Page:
[excerpt…]  The second item of interest for consideration is Council Member Campbell’s two-step process request to consider updates to the city’s campaign ordinances.

      Staff is recommending the council provide direction on whether the Santa Clara model and any other proposed updates should be considered and whether updates should be discussed and reviewed by an ad hoc group or by the Open Government Commission prior to consideration by the Council.

      Other ideas that can be considered are:

      1. “Public Campaign Financing Won Big on Tuesday”:That was one of the headlines after last year’s elections that nationally had the highest turnout for 50 years.  Voters overwhelmingly passed Fair Elections matching funds systems in Denver, Colorado with 69% of the vote, in Baltimore, Maryland with 76% of the vote, and in New York City with 72%.  Great news in the fight to get politicians out of the Big Money fundraising game!

        To what extent can cities utilize this strategy?  For instance, some cities have adopted ordinances for candidates who pledge voluntary campaign expenditures limits but the candidate is targeted by an outside committee known as PACs spending nearly ten times what a candidate can spend.  So the city provides public funds to supplement the targeted candidate not equal to what is being spent by the PAC but helpful.

        Common Cause discusses public financing in this booklet.

      2. When we set up the Open Government Commission, the first batch of applicants had many great ideas – many of which have been adopted – but not including having a city website similar to the City of Livermore for guidance on how to be a “smart voter”.  While the League of Women Voters does this and other organization, it may make sense to have the resources available on a city webpage.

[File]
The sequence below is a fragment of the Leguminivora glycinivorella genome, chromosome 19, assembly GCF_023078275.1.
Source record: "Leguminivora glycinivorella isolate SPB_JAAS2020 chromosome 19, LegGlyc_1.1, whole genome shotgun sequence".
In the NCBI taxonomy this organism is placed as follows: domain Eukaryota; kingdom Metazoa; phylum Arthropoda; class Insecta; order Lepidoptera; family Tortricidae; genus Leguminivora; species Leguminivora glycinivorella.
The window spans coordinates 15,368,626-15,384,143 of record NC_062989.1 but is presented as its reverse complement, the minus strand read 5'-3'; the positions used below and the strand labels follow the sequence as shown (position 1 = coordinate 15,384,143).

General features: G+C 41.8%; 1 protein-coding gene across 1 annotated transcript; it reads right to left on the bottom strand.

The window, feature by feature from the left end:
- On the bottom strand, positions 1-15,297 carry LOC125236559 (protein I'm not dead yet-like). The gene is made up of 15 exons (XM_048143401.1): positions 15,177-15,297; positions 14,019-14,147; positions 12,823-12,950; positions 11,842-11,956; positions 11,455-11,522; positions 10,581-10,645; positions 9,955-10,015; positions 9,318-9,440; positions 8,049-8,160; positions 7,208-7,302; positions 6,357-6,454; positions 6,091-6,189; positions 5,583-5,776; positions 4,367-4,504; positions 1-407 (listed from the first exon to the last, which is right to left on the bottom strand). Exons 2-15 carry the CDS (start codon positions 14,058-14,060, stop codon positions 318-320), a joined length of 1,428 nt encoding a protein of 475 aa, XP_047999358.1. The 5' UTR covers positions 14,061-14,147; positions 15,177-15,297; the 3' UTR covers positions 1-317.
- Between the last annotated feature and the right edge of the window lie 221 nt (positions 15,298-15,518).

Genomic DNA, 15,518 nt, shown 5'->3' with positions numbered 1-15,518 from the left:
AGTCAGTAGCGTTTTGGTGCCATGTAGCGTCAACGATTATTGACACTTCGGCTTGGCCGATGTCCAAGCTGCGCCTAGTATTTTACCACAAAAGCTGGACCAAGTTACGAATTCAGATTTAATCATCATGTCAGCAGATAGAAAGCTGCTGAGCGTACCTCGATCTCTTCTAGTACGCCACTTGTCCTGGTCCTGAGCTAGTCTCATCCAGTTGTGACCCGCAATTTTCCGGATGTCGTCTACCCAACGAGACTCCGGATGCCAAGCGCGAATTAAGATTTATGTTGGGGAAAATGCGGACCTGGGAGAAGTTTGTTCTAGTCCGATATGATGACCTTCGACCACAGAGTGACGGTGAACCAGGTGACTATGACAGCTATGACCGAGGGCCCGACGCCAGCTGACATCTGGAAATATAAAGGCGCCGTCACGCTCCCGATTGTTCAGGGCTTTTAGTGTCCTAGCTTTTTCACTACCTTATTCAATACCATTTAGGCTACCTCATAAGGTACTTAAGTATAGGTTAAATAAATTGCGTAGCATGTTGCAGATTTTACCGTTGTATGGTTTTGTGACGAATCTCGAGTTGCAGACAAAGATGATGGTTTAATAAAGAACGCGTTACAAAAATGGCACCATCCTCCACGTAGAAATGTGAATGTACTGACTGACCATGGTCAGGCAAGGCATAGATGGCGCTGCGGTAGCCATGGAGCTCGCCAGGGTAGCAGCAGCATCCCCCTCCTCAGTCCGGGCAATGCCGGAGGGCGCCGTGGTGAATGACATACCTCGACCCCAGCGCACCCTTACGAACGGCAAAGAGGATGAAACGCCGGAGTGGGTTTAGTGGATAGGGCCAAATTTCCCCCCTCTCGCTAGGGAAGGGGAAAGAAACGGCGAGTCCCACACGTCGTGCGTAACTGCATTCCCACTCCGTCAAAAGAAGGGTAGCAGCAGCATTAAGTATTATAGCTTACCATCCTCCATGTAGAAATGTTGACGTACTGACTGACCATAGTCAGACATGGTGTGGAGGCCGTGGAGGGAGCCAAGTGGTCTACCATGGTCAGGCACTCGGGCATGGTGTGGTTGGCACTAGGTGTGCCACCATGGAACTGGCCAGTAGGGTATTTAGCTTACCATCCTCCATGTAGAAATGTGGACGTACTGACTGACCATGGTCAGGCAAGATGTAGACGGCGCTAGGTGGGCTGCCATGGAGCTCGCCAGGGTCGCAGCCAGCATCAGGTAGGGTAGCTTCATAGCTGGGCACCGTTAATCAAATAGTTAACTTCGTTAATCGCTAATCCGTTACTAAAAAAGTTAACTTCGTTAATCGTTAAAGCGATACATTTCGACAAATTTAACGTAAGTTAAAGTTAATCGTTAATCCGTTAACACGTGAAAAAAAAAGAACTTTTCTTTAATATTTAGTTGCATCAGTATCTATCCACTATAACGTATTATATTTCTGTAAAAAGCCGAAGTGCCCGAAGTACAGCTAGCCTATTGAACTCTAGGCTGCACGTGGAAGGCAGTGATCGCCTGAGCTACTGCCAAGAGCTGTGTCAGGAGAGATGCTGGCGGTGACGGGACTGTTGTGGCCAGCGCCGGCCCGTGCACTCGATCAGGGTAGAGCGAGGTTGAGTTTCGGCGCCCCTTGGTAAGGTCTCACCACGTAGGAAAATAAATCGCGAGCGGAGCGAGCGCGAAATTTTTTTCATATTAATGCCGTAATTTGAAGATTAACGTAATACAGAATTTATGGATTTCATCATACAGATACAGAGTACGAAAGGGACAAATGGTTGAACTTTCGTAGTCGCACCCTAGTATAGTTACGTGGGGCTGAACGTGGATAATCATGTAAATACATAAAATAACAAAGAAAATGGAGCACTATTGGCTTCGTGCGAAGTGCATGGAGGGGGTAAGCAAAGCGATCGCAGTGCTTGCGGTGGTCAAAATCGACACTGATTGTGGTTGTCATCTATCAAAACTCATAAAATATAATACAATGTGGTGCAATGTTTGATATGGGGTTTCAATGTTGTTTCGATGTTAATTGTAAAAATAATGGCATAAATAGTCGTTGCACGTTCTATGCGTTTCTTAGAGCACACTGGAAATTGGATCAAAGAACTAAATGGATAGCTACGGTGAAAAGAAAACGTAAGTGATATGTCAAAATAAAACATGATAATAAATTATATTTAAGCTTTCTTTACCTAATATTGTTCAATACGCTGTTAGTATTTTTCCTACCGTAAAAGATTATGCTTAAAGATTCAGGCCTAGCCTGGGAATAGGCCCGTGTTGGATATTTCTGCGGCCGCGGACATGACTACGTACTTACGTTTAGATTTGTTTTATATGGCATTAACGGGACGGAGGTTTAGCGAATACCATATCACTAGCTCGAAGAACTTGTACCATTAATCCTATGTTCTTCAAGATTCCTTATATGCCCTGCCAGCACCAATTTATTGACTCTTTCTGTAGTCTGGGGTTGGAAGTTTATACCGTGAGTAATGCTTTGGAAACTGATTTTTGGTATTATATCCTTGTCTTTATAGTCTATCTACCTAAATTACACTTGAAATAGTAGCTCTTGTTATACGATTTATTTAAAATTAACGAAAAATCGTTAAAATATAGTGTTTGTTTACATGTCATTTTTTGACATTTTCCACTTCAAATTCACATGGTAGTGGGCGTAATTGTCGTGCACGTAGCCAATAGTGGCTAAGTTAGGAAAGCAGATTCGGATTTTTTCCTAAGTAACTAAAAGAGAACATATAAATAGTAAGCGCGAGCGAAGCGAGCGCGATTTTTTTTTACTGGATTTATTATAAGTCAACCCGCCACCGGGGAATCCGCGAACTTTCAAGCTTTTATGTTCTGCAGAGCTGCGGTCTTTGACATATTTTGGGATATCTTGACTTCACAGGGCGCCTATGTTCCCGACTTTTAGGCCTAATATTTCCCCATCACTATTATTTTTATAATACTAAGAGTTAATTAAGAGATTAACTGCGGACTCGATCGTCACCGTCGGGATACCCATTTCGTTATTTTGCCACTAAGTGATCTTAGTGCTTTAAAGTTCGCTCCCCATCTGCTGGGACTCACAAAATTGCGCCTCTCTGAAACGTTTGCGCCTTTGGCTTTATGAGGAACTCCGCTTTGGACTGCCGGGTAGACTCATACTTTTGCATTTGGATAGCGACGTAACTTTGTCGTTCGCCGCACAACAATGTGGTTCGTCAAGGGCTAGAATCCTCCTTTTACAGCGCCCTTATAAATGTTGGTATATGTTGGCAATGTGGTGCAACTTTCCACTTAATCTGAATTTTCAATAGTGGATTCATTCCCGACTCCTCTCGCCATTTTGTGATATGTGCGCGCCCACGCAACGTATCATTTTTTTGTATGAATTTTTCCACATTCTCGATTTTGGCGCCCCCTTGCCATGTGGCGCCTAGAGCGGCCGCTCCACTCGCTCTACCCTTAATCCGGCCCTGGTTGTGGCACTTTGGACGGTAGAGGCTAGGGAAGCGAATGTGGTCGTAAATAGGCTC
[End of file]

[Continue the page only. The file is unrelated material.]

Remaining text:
3. Another concept is “participatory-budgeting” government which engages the public in decision making.  Why this idea is included in a discussion about campaigning is that a more engaged public is a more informed public.  At the end of the day, that is the goal so that voter decisions are based on information and not fear or “bad for Benicia” speak.  Some ideas to blend the public financing and “participatory” government could be explored further upon council direction.

        How to make Benicia campaigns fairer and more transparent

        Please attend Benicia City Council meeting on Tuesday, January 15, 7pm at City Hall.  If you can’t make it, send your thoughts by email.
        Benicia’s CURRENT campaign ordinances can be viewed at Chapters 1.36, 1.40 and 1.42 are the main election ordinances. In particular, see Chapter 1.40 “Disclosure of Contributions and Expenditures in Candidate and Ballot Measure Elections.”- R.S.]

        Possible improvements to Benicia’s campaign ordinance

        By Roger Straw, January 13, 2019

        The last Council election was dark.  Manipulated by corporate and labor interests using massive amounts of cash and smear campaign tactics, a single candidate was trashed, the voting public was deceived and a rational electoral outcome was smothered.

        All four candidates denounced the actions of the Valero / organized labor Political Action Committee (the PAC “Working Families for a Safe Benicia to elect Lionel Largaespada and Christina Strawbridge and to defeat Kari Birdseye”).